It isn't typically news when a jazz group makes a change in personnel. But The Bad Plus isn't a typical jazz group, and its announcement, this time last year, landed like a bombshell. In short: Ethan Iverson, the band's pianist, would be leaving to pursue his own projects. Orrin Evans, an esteemed peer, would be stepping in. For a group that has always stood for musical collectivism — and never accepted any substitutions — this was a shakeup of existential proportions.

It isn't typically news when a jazz group makes a change in personnel. But The Bad Plus isn't a typical jazz group, and its announcement, this time last year, landed like a bombshell. In short: Ethan Iverson, the band's pianist, would be leaving to pursue his own projects. Orrin Evans, an esteemed peer, would be stepping in. For a group that has always stood for musical collectivism — and never accepted any substitutions — this was a shakeup of existential proportions.

Chris Tobin / WBGO

Not many jazz musicians possess a scope as wide as Dave Burrell’s.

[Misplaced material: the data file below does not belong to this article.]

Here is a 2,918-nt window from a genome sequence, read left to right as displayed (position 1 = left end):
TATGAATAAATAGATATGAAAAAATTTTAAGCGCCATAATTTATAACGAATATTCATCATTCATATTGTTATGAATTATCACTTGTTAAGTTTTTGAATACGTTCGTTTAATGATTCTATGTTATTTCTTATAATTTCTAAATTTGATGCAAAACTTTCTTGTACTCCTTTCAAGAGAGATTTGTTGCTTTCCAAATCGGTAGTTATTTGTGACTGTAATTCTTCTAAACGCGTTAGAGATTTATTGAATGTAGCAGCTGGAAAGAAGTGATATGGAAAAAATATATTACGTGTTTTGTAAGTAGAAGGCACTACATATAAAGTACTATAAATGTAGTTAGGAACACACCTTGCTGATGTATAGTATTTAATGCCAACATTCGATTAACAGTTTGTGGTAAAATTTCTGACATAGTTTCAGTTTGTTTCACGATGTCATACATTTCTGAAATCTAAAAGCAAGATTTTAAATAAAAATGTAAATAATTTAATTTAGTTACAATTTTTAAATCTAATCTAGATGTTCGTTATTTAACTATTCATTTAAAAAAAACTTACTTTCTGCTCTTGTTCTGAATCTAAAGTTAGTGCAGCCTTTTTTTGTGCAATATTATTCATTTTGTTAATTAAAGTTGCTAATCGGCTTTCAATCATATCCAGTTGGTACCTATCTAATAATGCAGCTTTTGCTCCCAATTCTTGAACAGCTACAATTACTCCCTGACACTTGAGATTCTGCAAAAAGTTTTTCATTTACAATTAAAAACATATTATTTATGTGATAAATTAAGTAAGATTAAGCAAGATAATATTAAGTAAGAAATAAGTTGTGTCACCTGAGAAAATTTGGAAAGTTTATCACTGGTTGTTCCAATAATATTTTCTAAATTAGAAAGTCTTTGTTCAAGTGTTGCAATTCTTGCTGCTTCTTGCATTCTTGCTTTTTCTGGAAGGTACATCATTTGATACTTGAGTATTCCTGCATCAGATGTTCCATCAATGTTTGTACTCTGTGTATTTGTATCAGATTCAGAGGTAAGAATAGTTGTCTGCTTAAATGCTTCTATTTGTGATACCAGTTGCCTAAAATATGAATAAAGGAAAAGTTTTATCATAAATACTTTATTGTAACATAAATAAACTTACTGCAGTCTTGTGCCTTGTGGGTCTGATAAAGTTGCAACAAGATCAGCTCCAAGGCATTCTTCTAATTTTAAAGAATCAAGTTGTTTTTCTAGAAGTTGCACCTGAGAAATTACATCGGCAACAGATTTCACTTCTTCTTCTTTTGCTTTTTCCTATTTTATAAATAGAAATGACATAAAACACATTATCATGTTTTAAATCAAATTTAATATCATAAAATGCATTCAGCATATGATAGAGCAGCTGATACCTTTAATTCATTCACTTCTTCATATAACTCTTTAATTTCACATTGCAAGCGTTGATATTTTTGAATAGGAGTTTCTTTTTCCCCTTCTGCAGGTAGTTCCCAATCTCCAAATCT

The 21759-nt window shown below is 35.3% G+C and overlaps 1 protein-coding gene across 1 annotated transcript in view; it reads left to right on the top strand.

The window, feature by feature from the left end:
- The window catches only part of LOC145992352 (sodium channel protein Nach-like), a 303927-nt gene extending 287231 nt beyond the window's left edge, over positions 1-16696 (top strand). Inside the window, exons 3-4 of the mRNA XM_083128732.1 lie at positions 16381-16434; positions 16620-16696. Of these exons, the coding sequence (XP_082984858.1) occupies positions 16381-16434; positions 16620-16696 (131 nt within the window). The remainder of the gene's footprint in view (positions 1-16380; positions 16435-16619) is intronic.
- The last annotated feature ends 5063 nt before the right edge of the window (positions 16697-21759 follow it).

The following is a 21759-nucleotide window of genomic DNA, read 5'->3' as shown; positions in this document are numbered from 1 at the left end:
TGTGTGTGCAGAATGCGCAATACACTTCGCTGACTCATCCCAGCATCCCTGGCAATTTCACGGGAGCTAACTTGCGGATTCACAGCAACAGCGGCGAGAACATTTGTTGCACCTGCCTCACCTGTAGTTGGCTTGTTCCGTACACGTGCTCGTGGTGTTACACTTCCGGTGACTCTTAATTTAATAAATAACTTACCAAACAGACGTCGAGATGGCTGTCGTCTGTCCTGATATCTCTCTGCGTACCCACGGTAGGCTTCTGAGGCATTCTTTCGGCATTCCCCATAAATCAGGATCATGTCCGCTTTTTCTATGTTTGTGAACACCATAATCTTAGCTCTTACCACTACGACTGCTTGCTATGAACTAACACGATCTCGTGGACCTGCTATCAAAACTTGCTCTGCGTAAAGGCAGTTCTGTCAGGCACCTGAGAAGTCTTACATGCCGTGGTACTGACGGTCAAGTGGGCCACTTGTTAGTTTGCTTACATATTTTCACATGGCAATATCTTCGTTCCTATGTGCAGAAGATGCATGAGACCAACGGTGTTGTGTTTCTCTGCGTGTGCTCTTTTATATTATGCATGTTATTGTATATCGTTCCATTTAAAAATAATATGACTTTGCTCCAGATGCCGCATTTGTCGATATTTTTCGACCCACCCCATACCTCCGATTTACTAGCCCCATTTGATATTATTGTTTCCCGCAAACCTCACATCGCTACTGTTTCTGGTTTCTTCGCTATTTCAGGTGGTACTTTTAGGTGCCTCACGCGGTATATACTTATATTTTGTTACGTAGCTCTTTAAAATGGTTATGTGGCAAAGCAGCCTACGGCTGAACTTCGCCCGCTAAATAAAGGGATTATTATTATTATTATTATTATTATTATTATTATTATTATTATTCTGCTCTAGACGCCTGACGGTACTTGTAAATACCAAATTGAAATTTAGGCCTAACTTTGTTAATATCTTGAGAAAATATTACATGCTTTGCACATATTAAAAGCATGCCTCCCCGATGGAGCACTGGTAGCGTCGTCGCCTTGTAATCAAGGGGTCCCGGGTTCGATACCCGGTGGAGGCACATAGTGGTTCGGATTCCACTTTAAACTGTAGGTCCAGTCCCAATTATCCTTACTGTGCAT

A pianist who first emerged during the late 1960s, in wild-and-woolly ensembles led by saxophonists Pharoah Sanders and Archie Shepp, he also has a firm grasp on the stride language of James P. Johnson and Fats Waller. His body of work as a composer includes operatic and chamber works — but he remains a fearless paragon of free improvisation, with peers like bassist William Parker and saxophonist David Murray.


Roger Thomas

Jazz and blues artists make up a small but substantial contingent in the 40th anniversary season of the BRIC Celebrate Brooklyn! Festival, announced today.

Every year since 1982, the National Endowment For the Arts has inducted a new class of NEA Jazz Masters, honoring lifetime achievement across a broad range of personalities and backgrounds.

Nathan West

The Nels Cline 4, led by its namesake guitarist and composer, occupies a thoughtful present tense. All but one song on the band’s excellent album Currents, Constellations, out today on Blue Note, bears Cline’s credit as a composer. The lone exception is “Temporarily,” a tune by Carla Bley.

In an exclusive video premiere below, find footage of the band — Cline, guitarist Julian Lage, bassist Scott Colley, drummer Tom Rainey — performing that song in the recording studio.

Bertrand Guay / Getty Images

The 2018 class of NEA Jazz Masters — pianist Joanne Brackeen, promoter Todd Barkan, singer Dianne Reeves and guitarist Pat Metheny — will be inducted in an all-star tribute concert at the Kennedy Center next Monday, April 16. Check back here for a free live stream of the event, which will feature performances by Angelique Kidjo, Eddie Palmieri, Cécile McLorin Salvant and many others. For now, we dedicate this installment of Take Five to the four honorees.